Introduction: Tweeting Christmas Tree

About: My name is Randy and I am a Community Manager in these here parts. In a previous life I had founded and run the Instructables Design Studio (RIP) @ Autodesk's Pier 9 Technology Center. I'm also the author of t…

It's Christmas season once again and that means its time to get together with all of your friends and family to share in the joys of the holiday spirit. In past times, with all of the food, drink and merriment, it has been easy to get too lazy to get up off the couch and change the tree's lighting. Fortunately, we are living in the modern era, and this no longer needs to be a problem. With the assistance of our good friend, the Arduino and a Twitter-enabled cellphone, you can now update the tree as you slouch in a food-induced coma on the couch. Simply tweet the colors you would like to see lit and the tree will light up like Christmas magic.

Step 1: Go Get Stuff

You will need:

- (x2) Arduino Uno
- (x2) Wireless SD shield
- (x2) XBee transceivers
- 8 x 6 x 3 project enclosure
- Laser cut panel (file) ***
- (x4) sockets
- 12 awg stranded wire
- 22 awg red and black solid core wire
- (x1) Multipurpose PCB
- (x4) 9V relay (2A @ 120V)
- (x4) 2N3904 transistors
- DPDT rocker switch
- 9V battery connectors
- 9V battery
- 9V battery holder
- M-type power plug
- Lamp cord
- Wire nut (large enough to hold five 12 awg wires)
- (x4) 6-32 x 1/2"
- (x4) 4-40 x 1-1/2"
- 4-40 x 1/2"
- (x4) 6-32 nuts
- (x5) 4-40 nuts
- (x4) adhesive rubber pads (optional)
- USB A/B cable
- A computer

*** If you don't have a laser cutter, you can use a cutting service like Ponoko or print out the file and use it as a cutting guide for making the panel with more traditional tools.

Step 2: Assemble Arduinos

Place the wireless SD shield onto the Arduino.

Next, place the XBee transceiver into the socket of the the wireless SD shield such that the antenna is closer to the edge of the board.

Step 3: Wire the Outlets

Attach a 12 gauge wire to each power terminal of the power sockets.

Don't worry about attaching the socket's ground terminal to anything since standard stranded Christmas lights are not grounded.

Step 4: Fasten

Fasten your power sockets to the front panel using nuts and bolts.

Step 5: Drill a Hole

Drill a 5/8" hole for the lamp cord cable centered on the lower edge of one of the shorter side's of the case. In other words, copy what has been done in the pictures.

Step 6: Knot

Pass the lamp cord cable and tie an overhand knot to prevent it from being pulled back through the hole.

When you finally commit to tying the knot, don't forget to leave about 6" of power cable inside the case to work with.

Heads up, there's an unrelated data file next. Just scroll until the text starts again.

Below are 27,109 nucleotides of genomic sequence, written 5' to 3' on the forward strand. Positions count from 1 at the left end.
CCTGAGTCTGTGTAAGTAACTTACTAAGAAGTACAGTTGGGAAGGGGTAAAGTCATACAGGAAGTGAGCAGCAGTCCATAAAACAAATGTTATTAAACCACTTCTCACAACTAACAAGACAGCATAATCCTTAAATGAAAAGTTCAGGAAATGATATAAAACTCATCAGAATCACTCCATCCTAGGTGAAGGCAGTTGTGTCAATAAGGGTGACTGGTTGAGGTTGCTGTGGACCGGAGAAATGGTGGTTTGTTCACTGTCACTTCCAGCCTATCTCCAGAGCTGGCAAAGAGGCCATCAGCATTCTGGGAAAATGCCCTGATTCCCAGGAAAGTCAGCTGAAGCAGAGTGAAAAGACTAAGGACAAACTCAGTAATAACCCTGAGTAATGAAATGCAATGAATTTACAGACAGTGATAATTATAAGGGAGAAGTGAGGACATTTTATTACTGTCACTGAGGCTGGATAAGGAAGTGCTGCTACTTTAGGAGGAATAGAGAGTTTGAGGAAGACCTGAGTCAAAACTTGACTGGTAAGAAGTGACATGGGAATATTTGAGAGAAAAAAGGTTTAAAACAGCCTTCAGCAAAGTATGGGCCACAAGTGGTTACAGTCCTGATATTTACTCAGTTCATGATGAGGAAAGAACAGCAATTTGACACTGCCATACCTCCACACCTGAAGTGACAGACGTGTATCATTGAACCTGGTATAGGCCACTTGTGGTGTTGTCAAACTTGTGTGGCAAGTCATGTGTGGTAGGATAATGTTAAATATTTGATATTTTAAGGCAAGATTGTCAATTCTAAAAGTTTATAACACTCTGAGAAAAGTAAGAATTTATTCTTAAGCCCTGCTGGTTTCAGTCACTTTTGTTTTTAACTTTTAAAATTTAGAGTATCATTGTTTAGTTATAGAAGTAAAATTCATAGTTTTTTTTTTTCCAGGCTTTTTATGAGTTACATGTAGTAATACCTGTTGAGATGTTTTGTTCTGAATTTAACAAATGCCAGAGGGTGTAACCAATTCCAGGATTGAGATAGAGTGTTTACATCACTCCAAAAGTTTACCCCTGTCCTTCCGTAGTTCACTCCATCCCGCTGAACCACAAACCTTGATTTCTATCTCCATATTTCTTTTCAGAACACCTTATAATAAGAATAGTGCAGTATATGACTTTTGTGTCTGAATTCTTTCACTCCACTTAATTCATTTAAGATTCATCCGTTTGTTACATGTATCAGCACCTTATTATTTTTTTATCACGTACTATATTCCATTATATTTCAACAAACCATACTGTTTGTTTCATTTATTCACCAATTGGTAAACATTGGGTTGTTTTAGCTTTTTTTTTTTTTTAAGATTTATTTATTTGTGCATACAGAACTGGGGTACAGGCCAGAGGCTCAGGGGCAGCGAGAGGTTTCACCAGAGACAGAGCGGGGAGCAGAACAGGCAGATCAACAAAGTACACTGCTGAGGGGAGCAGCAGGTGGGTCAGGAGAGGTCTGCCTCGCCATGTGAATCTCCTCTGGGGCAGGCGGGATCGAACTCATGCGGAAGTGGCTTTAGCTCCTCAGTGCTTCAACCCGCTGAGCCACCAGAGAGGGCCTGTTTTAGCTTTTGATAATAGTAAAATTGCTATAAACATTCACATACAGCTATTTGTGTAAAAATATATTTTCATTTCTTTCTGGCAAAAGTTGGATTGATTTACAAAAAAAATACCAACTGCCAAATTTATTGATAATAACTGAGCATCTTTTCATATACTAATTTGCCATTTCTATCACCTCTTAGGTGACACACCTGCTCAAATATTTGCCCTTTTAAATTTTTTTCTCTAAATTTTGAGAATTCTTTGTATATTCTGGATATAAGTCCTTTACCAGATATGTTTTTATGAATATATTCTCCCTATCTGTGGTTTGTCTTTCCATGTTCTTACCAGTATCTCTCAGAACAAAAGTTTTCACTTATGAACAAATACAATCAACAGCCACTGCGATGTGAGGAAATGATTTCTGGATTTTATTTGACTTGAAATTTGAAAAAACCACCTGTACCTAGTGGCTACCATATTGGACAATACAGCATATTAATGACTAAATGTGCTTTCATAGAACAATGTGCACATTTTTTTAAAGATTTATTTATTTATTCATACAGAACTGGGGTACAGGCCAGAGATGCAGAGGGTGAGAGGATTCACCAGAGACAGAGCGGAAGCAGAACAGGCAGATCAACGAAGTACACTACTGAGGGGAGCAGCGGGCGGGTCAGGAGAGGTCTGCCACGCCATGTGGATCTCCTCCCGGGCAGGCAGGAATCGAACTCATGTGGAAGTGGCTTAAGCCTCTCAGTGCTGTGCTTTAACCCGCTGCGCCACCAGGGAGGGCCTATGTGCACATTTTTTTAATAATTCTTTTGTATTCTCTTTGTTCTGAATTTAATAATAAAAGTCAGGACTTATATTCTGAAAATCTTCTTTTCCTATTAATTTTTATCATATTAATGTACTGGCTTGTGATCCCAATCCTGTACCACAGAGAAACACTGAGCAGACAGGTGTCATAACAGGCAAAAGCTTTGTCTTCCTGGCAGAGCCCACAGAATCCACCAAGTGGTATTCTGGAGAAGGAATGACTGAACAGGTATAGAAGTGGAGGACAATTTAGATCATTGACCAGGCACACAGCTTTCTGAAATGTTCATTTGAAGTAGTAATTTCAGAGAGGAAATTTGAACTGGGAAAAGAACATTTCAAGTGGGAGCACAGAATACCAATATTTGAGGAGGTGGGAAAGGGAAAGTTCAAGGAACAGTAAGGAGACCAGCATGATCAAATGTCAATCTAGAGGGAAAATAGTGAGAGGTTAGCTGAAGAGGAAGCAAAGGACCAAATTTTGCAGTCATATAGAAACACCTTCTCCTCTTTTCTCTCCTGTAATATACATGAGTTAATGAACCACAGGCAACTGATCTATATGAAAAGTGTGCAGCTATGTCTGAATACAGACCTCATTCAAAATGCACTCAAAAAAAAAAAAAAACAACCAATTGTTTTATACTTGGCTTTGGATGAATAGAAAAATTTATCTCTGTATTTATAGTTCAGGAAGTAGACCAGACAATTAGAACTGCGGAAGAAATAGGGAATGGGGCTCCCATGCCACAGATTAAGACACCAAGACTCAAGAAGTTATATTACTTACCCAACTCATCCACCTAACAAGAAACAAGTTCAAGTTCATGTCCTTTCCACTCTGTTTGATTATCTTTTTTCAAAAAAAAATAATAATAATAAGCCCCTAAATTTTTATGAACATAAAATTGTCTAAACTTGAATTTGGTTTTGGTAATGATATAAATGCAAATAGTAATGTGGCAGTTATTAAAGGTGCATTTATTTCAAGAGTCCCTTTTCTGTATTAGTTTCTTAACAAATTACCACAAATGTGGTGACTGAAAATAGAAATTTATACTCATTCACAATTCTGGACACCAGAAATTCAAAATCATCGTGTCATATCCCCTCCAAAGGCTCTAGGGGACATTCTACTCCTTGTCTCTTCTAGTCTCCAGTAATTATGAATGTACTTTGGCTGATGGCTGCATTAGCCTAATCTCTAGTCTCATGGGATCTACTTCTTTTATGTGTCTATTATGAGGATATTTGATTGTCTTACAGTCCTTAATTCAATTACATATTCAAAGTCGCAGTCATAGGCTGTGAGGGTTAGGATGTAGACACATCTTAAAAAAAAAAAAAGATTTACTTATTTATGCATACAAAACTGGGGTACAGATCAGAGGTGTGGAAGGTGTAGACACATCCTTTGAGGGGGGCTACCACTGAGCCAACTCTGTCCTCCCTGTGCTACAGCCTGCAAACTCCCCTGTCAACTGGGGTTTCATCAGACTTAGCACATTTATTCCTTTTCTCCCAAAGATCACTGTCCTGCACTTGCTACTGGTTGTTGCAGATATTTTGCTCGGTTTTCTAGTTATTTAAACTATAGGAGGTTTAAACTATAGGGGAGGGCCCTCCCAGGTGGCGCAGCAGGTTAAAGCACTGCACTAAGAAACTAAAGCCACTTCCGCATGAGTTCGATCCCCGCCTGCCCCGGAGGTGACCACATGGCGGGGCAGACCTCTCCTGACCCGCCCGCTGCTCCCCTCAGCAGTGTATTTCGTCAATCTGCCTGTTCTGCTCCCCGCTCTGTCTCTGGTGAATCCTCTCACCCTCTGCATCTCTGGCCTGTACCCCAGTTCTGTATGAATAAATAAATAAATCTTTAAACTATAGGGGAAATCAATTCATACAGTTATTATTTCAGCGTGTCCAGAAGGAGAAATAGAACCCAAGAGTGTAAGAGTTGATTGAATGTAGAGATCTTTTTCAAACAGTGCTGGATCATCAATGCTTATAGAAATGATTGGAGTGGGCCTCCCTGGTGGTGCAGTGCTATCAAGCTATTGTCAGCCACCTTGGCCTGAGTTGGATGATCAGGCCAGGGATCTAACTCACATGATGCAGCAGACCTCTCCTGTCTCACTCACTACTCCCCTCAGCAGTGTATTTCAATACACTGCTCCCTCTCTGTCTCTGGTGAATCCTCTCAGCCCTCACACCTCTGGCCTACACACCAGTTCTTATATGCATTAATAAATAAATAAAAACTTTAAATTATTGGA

Step 7: Wire Nut

Bundle together a corresponding wire from each of the power sockets. In other words, they should all come from the identical terminal of each of the power sockets.

Strip the ends of each of the wires if you have not done so already.

Take one of the wires from the lamp cord. Bundle that with the four wires.

Twist the wire nut firmly onto the wires until they are all securely held in place.

For a little extra protection, I zip tied the bundle of wire directly below the wire nut.

Step 8: Mark and Drill

On the inside of the case, place your perfboard and make a mark inside each of its mounting holes.

Next, place the Arduino in a position in which you will be able to plug and unplug your USB cable (once it is affixed to this position). Repeat the process.

When all of the holes are marked on the bottom of the case, drill the circuit board markings using a 9/64" drill bit and the Arduino markings using a 1/8" drill bit.

Step 9: Build the Circuit

The Arduino operates at 5V, but the relays operate at 9V. To be able to use the Arduino with the relay, it is necessary to use transistors as controllable switches. When the Arduino pin goes high, the transistor lets 9V from the battery power supply flow through the relay coil, which in turn provides wall current to the socket connected to that particular relay. When the pin goes low, the relay is deactivated and the socket disconnected.  In this way, it is possible to turn on and off each of the sockets.

Build the circuit as specified in the schematic, but do not yet worry about Arduino, socket or power connections.

Step 10: Socket to Me

Attach the sockets to the N.O. pins on the relay. This is the pin that is not connected when no power is applied to the relay.

Make sure that you note which socket is going to which relay. I solved this problem by labeling the relays from one to four, where one stood in for the socket on the leftmost side of the panel and four was on the far right.

Finally, tie together all of the common pins from all of the relays with the one remaining lamp cord wire. I accomplished this easily by bridging these connections with the common rail on the circuit board and then soldering the lamp wire to the rail.

Step 11: Mount

Pass your  6-32 x 1/2" bolts up through the bottom of the circuit board.

Inside of the case, place the 1/4" spacers onto the bolts.

Put the circuit board on top of the spacers, and then fasten it in place with the nuts.

Step 12: Power Switch

Pick one of the outer terminals pairs to solder the power connection to. Solder the red and black wires from the 9V plug respectively to each of the terminals in this pair.

Connect a 5" red and black wire to the center pair such that they line up in color with the 9V clip.

Take apart the M-type male connector and slide the protective covering on the wires.

Solder the red wire to the center terminal of the plug. Solder the black wire to the outer barrel terminal.

Twist the cover back onto the plug to hide and protect your soldering.

Step 13: Drill and Mount

On the side of the case opposite to where the circuit board and Arduino is suppose to mount, mark and drill a 3/4 " hole using a spade bit.

Using the switch's mounting hardware, install the switch into this hole and fasten it firmly in place.